The school in a few figures
We follow the academic career of about 950 students, i.e., 677 physicians, 22 pharmacists, 3 veterinarians, 249 nurses, and 2 nurse’s aides. The percentage of women is 54.4%. To ensure the success and well-being of our students, and to provide training for them, approximately one hundred civilian and active duty military personnel along with twenty reservists work on a daily basis within the EMSLB. The success rate (all sectors combined) for admission to the 2nd year of medicine was over 88% for the last academic year. 95% of our nursing students obtained their registered nursing diplomas. Regarding military training 66% and 28% of medical and nursing students respectively leave school with a military certificate (parachuting, commando, diving….).
Which are the recruitment terms and onditions for students?
Today the SSA recruits an average of 110 to 120 first-year medical students (PASS). After a selective written examination (mathematics, physics, chemistry, biology, French and English) in the middle of the last year of high school (1,971 candidates this year), a specific number are selected to come to the school and take a sports tests and an oral examination on the EMSLB site in mid-June to test their motivation to commit themselves to this demanding future profession and long studies. Additional recruitment also allows us to meet the student headcount requirements, with an average of fifteen to twenty students who join our military cadets during the course of the curriculum, mainly in the second year but also during the second cycle.
Studying course of a student practitioner at ESA
Classified as a Grande École de la Défense and a member of the Conférence des Grandes Écoles (CGE), ESA is the only military school responsible for the initial training of future army doctors and pharmacists (first six years of study). The students are both medical or pharmacy students and career officers with all the requirements that this entails. They follow the same training and examinations as their civilian counterparts (attached to and administered by the University of Lyon 1) and an additional 1800 hours of complementary education specific to medical practice within the armed forces, spread over the six years, given at the ESA. These 1800 hours correspond to a 7th year of training. They are valued by obtaining a Master’s degree specialised in Army health delivered by the CGE, which makes it a real specificity for our students’ curriculum.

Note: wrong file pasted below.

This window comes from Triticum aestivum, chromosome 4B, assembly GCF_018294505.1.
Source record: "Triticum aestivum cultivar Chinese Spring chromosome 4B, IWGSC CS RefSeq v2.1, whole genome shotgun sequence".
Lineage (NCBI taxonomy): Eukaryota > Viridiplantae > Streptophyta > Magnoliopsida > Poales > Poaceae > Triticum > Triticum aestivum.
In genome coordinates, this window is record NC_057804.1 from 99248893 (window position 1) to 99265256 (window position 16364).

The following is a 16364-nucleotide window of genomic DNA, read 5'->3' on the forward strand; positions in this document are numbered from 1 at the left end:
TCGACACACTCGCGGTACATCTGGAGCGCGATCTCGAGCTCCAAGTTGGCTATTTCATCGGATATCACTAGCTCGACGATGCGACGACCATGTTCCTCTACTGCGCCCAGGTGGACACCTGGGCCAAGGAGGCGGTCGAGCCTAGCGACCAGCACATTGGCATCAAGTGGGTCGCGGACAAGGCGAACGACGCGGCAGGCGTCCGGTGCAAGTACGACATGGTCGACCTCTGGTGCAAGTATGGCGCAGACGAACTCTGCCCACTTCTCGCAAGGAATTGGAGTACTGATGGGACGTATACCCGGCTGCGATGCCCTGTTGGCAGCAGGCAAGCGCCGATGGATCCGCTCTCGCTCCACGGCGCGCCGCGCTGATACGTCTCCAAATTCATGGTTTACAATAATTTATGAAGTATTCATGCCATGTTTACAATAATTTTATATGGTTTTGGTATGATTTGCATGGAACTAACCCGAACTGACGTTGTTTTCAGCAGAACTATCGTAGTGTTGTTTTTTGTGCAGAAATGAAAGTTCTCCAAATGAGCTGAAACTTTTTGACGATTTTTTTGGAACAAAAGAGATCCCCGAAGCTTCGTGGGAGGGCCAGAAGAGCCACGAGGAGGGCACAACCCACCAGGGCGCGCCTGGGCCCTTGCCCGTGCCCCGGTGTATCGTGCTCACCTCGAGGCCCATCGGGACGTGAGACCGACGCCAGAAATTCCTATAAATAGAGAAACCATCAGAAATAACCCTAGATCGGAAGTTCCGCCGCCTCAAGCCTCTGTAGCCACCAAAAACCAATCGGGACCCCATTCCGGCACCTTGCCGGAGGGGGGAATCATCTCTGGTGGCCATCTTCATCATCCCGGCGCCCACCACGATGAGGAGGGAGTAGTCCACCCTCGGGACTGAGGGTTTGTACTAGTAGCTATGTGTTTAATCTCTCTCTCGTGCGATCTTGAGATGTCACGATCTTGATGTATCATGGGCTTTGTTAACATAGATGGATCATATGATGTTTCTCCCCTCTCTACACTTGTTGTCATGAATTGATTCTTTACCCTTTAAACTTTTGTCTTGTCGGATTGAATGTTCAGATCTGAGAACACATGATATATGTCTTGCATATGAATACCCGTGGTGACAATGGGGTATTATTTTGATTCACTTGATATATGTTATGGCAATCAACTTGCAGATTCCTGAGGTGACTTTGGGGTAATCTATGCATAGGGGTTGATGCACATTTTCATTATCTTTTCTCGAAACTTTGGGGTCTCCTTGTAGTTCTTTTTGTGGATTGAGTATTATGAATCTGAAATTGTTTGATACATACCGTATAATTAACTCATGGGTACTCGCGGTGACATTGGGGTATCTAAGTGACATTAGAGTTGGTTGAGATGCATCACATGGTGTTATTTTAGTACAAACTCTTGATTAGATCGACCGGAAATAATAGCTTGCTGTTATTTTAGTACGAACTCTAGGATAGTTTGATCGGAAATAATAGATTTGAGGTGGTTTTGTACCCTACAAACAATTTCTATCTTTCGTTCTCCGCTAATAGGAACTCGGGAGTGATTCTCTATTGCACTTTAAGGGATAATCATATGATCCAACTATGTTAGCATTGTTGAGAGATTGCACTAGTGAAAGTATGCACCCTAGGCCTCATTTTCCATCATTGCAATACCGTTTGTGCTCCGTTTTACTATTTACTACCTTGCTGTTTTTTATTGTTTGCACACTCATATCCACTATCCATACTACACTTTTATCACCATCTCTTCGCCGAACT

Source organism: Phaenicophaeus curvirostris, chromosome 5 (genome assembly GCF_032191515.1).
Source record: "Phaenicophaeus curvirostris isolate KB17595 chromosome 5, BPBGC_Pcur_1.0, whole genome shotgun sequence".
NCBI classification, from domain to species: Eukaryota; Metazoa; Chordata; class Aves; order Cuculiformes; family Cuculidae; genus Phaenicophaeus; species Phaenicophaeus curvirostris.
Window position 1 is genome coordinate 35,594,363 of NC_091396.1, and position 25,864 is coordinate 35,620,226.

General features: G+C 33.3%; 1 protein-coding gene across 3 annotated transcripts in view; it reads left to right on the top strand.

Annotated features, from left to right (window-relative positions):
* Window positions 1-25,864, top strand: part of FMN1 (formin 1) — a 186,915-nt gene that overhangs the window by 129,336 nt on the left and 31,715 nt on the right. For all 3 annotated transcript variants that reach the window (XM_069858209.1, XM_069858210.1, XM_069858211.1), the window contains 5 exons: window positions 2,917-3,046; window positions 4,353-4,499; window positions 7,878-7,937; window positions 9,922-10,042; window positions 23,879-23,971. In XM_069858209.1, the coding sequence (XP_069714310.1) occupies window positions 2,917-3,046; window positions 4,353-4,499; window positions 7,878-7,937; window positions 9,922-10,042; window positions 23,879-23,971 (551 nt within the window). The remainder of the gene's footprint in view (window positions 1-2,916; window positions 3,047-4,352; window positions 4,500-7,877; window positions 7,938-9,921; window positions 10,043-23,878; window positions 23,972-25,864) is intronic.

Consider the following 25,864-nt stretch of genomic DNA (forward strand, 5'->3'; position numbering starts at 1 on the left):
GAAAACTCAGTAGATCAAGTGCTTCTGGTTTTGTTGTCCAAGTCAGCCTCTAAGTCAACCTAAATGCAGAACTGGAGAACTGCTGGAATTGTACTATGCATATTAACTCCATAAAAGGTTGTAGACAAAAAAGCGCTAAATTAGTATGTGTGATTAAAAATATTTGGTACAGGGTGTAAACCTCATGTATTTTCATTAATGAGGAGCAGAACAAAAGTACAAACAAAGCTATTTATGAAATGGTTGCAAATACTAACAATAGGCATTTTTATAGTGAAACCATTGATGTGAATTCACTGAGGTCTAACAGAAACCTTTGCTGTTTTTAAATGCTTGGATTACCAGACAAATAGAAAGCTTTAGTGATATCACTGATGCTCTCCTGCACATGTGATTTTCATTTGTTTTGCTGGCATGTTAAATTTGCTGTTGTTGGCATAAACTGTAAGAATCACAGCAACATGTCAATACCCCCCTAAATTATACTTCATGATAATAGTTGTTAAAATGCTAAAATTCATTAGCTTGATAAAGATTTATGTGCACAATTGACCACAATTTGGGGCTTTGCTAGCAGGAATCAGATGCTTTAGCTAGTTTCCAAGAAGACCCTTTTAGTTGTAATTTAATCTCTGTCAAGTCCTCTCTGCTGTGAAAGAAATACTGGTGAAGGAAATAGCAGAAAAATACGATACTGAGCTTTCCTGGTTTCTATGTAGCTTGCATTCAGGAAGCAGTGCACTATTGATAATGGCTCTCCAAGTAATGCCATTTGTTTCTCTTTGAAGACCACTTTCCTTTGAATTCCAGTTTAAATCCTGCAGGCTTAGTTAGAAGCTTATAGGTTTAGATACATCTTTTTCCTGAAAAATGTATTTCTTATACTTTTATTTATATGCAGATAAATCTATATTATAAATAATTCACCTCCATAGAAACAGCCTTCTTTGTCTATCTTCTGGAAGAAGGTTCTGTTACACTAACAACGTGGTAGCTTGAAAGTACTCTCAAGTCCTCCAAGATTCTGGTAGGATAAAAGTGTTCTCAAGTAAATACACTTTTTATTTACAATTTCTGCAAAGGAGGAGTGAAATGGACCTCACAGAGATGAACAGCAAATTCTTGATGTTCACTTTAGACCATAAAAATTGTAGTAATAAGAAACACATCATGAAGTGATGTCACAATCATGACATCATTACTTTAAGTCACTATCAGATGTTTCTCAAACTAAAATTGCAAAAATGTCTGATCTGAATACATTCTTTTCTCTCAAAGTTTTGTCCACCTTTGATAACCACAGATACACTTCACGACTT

It scrupulously follows the requirements of the French faculties and of the University of Lyon 1. The ESA studies office interacts mainly with the faculty to adapt the university curriculum to the specific military or medical-military training of our students. During their studies, they will complete at least one internship in general medicine in a military medical unit and one internship in a military hospital allowing them to understand certain specificities of their future profession. In addition, within the framework of freely chosen optional teaching units (UELC), for the second cycle, the school has obtained that these UELCs are positioned on the particular needs of the service, namely tropical medicine in the 4th year, sports medicine and extreme environment in 5th grade and tactical medicine in 6th grade. The reform of the first two cycles of medical studies which began a year ago, is a major upheaval in the university world that we are following very closely. For the first cycle, it has required a rapid adaptation of the teaching staff to best support our students in the success of this first year of medicine, which remains very selective. Currently made up of nine teachers seconded from the national education system, they will be reinforced next year by two new biology teachers. The other upheaval is the major change in the new sixth-grade National Ranking Examination (ECN) which allows a choice of specialty. The SSA has recently chosen to return to the system prior to the ECN reform. From 2024 onwards, all sixth-year students will take a first specialized study diploma (DES) in general medicine and then, after three years spent in a medical unit, they will be able to apply for a hospital speciality DES through a competitive examination (assistantship) if they wish. These speciality DES positions will be opened according to the hospital needs of the SSA. All these reforms are a legitimate source of concern and questioning to which the command responds as best and positively as possible while hoping for a rapid clarification from the academic and political institutions of the last remaining uncertainties on this major reform.